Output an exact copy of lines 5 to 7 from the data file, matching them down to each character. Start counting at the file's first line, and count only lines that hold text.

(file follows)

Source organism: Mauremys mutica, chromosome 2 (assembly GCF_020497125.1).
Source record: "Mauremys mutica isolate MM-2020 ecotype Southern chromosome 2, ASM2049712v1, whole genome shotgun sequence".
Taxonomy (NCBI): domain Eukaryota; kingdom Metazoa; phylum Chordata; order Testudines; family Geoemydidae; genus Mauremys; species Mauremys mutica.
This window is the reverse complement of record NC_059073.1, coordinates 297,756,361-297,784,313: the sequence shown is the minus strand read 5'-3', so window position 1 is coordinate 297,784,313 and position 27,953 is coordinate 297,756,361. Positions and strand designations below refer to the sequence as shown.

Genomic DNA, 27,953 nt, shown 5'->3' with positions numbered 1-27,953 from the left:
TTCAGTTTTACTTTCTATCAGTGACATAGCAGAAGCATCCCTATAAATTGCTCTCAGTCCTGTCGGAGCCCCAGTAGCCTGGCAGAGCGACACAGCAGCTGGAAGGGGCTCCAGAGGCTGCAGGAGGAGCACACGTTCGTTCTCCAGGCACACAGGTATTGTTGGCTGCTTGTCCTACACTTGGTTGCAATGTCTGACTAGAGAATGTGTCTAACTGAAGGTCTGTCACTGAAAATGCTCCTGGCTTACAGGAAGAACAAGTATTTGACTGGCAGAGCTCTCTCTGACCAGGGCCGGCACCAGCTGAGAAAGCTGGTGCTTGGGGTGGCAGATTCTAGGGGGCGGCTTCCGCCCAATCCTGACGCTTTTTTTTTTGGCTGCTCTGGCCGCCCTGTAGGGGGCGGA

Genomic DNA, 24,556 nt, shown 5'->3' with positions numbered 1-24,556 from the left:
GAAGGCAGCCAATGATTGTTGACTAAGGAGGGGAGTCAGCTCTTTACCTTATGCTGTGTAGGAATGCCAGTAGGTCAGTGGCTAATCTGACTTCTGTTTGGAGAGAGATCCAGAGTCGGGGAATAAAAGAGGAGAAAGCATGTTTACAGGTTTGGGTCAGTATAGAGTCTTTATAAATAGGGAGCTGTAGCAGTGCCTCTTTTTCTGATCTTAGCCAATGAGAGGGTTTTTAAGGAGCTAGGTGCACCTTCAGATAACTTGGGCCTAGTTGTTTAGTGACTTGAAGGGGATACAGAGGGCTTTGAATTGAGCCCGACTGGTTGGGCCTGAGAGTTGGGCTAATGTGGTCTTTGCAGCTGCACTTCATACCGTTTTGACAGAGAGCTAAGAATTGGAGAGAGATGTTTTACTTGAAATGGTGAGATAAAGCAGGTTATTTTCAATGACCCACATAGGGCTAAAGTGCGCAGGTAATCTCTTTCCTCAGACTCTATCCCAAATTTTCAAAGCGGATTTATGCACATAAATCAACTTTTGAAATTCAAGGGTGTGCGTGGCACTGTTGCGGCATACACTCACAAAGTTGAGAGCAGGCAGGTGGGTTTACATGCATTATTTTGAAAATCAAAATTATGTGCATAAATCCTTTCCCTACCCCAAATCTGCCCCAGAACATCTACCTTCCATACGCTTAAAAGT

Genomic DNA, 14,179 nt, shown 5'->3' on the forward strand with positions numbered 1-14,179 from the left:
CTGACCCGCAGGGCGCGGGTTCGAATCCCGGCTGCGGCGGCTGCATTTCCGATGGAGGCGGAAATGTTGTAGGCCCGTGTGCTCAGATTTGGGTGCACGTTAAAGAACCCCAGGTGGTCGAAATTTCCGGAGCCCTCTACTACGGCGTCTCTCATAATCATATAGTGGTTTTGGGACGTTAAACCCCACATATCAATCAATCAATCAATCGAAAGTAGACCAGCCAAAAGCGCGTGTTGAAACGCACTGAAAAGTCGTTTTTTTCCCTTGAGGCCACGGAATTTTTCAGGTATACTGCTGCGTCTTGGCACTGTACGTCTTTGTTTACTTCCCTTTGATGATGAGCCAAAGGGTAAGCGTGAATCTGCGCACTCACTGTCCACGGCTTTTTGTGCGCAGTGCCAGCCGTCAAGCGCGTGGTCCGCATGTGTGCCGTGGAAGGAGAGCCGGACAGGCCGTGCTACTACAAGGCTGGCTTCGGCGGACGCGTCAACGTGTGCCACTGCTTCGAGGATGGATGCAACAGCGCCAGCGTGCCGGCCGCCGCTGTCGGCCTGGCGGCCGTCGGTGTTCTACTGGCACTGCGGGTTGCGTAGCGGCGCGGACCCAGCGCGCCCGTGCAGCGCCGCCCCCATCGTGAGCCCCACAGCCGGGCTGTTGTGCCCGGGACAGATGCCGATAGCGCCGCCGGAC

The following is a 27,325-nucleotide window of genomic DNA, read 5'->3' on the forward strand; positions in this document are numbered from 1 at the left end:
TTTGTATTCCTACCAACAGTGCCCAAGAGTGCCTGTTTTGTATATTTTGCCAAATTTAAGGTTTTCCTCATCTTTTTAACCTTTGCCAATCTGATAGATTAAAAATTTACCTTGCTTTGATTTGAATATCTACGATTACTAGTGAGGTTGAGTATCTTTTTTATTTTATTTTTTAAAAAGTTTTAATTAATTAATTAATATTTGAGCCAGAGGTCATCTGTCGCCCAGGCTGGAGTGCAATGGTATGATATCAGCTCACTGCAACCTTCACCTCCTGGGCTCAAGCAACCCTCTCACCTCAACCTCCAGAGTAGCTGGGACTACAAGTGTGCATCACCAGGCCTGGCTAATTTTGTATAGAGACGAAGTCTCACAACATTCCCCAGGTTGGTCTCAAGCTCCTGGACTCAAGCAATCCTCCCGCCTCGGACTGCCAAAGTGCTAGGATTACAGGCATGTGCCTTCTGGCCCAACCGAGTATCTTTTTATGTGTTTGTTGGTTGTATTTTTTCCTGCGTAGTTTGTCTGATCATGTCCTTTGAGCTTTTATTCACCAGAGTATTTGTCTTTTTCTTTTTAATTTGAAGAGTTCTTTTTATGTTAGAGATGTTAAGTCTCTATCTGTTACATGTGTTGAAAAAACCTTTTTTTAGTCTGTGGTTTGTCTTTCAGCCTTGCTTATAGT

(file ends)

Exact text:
Genomic DNA, 27,953 nt, shown 5'->3' with positions numbered 1-27,953 from the left:
TTCAGTTTTACTTTCTATCAGTGACATAGCAGAAGCATCCCTATAAATTGCTCTCAGTCCTGTCGGAGCCCCAGTAGCCTGGCAGAGCGACACAGCAGCTGGAAGGGGCTCCAGAGGCTGCAGGAGGAGCACACGTTCGTTCTCCAGGCACACAGGTATTGTTGGCTGCTTGTCCTACACTTGGTTGCAATGTCTGACTAGAGAATGTGTCTAACTGAAGGTCTGTCACTGAAAATGCTCCTGGCTTACAGGAAGAACAAGTATTTGACTGGCAGAGCTCTCTCTGACCAGGGCCGGCACCAGCTGAGAAAGCTGGTGCTTGGGGTGGCAGATTCTAGGGGGCGGCTTCCGCCCAATCCTGACGCTTTTTTTTTTGGCTGCTCTGGCCGCCCTGTAGGGGGCGGA

Genomic DNA, 24,556 nt, shown 5'->3' with positions numbered 1-24,556 from the left: